At the Movies with Alan Gekko: Sicario “2015”

At the Movies with Alan Gekko: Sicario “2015”

MPAA Rating: R/Genre: Action Thriller/Stars: Emily Blunt, Benicio del Toro, Josh Brolin, Daniel Kaluuya, Victor Garber, Jon Bernthal, Jeffrey Donovan, Raoul Trujillo, Julio Cesar Cedillo, Hank Rogerson, Bernardo Saracino, Maximiliano Hernández, Edgar Arreola/Runtime: 121 minutes

I think it’s safe to start this review off by saying that it would not surprise me in the least if the world of cinema has managed to get to a point where you can just see a glimpse of a film, be it in edited form on TV or in all its glory on streaming or home media, and say with the same amount of pride as we would if it was one being helmed by Spielberg or Scorsese to name but a couple of examples “Is that a movie from Denis Villeneuve?” For those who are might be scratching their heads and saying with confusion “who?” please allow me to take a moment to shed a little light on this subject. Denis Villeneuve is a director who may be more known for his work on such films as the recent Dune or Blade Runner 2049, but who has also given audiences films such as 2013’s Prisoners where we see that he is a helmer who is blessed with having no fear in immersing us in content that might be a bit of a hard pill for some to stomach. Yet whereas some filmmakers might choose to make things easier whilst doing so, Villeneuve is the kind of director who wants to be as uneasy and/or uncomfortable as possible whilst watching the stories he chooses to tell. Not because he’s a sadist who derives pleasure from watching his audience squirm or suffer mind you, but because what he is showing you is true to how it is in the world around us whether we care to admit this out loud or not. Yet as brilliantly as he showcased this in Prisoners with his gripping yet bleak look at child abduction and the extreme yet understandable, questionable legality aside, lengths a parent might go to in order to find their child, I feel that it is his 2015 slice of cinema, and film I am reviewing for you today incidentally, Sicario that manages to showcase such bleakness on a level he hadn’t shown us before or even since though there are some pretty potent moments to be found in both the aforementioned Blade Runner 2049 and Dune. Indeed here is a slice of cinema that might be a taut and gripping thrill ride, but which also proves to be quite brutal and unyielding in how it showcases for us the war on drugs and the reality that, despite what we may think, there is no easy, let alone 120% moral, answers to be found in how best to combat it. Suffice it to say that this slice of cinema might not be for everyone, but with the aid of potent work on both sides of the camera there is no denying that Sicario truly is a hard hitting and riveting slice of cinema that will definitely entertain you whilst also leaving you with something to most assuredly think about be it your 1st or 61st time watching it.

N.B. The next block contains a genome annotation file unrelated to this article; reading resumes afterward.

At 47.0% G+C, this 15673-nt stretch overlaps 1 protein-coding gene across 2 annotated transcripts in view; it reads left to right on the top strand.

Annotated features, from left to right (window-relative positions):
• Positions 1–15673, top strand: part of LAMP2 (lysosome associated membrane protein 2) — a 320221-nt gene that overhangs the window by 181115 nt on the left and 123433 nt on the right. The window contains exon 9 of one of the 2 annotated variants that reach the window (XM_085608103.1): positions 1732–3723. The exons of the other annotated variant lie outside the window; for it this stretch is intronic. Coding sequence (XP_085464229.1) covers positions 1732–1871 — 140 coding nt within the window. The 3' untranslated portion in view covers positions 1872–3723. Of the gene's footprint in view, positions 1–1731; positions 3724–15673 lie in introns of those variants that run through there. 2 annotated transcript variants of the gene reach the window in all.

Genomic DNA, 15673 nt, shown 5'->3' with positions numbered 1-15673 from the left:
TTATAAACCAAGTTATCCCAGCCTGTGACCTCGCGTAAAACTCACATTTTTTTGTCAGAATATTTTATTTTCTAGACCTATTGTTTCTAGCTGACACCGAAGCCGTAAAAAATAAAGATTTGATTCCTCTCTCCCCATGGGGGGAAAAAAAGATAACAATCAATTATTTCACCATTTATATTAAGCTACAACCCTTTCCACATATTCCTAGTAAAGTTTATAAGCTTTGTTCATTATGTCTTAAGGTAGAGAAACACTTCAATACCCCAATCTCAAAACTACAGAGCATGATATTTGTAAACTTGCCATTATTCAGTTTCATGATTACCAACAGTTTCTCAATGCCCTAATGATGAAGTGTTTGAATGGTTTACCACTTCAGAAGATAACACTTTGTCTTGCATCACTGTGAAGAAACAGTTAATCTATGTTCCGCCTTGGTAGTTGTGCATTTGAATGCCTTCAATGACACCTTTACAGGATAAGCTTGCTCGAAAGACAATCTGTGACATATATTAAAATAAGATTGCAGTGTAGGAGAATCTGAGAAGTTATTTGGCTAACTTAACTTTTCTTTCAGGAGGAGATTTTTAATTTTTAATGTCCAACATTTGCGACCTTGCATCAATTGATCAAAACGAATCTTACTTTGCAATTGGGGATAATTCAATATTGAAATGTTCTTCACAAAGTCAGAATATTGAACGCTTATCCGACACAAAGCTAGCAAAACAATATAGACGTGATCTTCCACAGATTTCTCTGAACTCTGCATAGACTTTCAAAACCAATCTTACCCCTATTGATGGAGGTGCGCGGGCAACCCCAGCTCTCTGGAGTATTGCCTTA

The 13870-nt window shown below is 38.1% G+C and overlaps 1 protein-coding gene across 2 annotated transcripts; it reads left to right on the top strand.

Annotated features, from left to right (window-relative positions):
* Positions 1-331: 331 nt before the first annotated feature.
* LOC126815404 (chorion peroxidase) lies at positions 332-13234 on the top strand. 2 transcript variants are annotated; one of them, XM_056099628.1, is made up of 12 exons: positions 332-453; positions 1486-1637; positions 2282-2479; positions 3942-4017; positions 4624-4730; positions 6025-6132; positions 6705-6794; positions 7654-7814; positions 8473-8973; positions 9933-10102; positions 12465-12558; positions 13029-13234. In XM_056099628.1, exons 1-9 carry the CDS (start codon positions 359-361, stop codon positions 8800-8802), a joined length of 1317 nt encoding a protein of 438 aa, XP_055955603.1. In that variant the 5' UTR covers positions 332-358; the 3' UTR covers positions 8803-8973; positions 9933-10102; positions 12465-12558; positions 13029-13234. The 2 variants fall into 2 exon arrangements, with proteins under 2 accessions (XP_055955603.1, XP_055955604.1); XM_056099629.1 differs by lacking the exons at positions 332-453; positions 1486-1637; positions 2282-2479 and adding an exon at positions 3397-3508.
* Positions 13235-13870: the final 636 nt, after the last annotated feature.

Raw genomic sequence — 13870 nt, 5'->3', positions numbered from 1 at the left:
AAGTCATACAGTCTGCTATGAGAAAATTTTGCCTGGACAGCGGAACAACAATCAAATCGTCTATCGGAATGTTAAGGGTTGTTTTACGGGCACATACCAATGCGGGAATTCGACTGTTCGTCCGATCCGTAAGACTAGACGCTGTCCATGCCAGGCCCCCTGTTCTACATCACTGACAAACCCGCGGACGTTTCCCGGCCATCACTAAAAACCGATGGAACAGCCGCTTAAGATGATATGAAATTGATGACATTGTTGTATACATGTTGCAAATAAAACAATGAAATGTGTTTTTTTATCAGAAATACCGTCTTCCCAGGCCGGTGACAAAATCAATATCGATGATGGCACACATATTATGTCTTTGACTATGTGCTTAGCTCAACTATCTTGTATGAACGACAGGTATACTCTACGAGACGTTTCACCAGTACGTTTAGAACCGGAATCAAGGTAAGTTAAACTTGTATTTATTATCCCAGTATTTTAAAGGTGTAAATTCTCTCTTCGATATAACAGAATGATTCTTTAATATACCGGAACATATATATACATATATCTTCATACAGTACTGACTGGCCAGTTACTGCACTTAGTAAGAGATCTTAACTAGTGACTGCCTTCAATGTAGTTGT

The plot is as follows: Taking us all the way out to the desolate locale of Chandler in the state of Arizona, Sicario gets its riveting narrative underway at a place that a lot of other slices of cinema might consider to be the ending. That being as a witness to a raid headed by a SWAT team and led by a skilled member of that distinct law enforcement group known as the FBI by the name of Kate Mercer with the subject of said raid being a seemingly ordinary home in a seemingly ordinary housing division. Yet this is no ordinary home; a fact made especially clear not only courtesy of the men with guns who respond when these agents come crashing in, but also by the discovery of no less than 42 bodies tucked away within the walls and each of them in some way headed to the Great Hereafter if you catch my drift. We soon learn that this home is actually a safe house of sorts for no less an organization than the infamous Sonora drug cartel. A fact made explosively clear when some of the local cops who helped out on the raid find themselves falling prey to a horrific booby trap placed outside under the door of a locked shed. At any rate, we soon see that, during the debriefing for the op back at FBI HQ in Phoenix, Kate’s leadership and skills manage to bring her to the attention of higher-ups at the Bureau who present her with an intriguing offer. That being in the form of an invite to take part in a specialized task force led by an affable yet mysterious government agent named Matt Graver and has, among its members, an enigmatic yet highly skilled individual named Alejandro Gillick. We soon learn that the mission the task force has been saddled with isn’t just to respond to the cartel for the bodies in the safe house and the booby trap outside among other horrific incidents, but rather to draw out and apprehend those the United States government views as being really responsible with the key name on the list being one Manuel Diaz. Suffice it to say that we see, due to a combination of initiative and desire to actually make a meaningful impact, that our heroine decides to take part in the task force. It isn’t long into her time with the task force however that we, along with Kate, discover something important. That being that although the goal of the group is what she was told, their methods for achieving said goal might be at best shady and at worst downright illegal. Thus with her limits from both a moral and professional perspective finding themselves being put to the test can our heroine stay on the “right side of things” or is she about to learn a very important lesson about what it takes to truly catch some of the more frightening monsters out there? That I will leave for you to discover for yourself dear reader….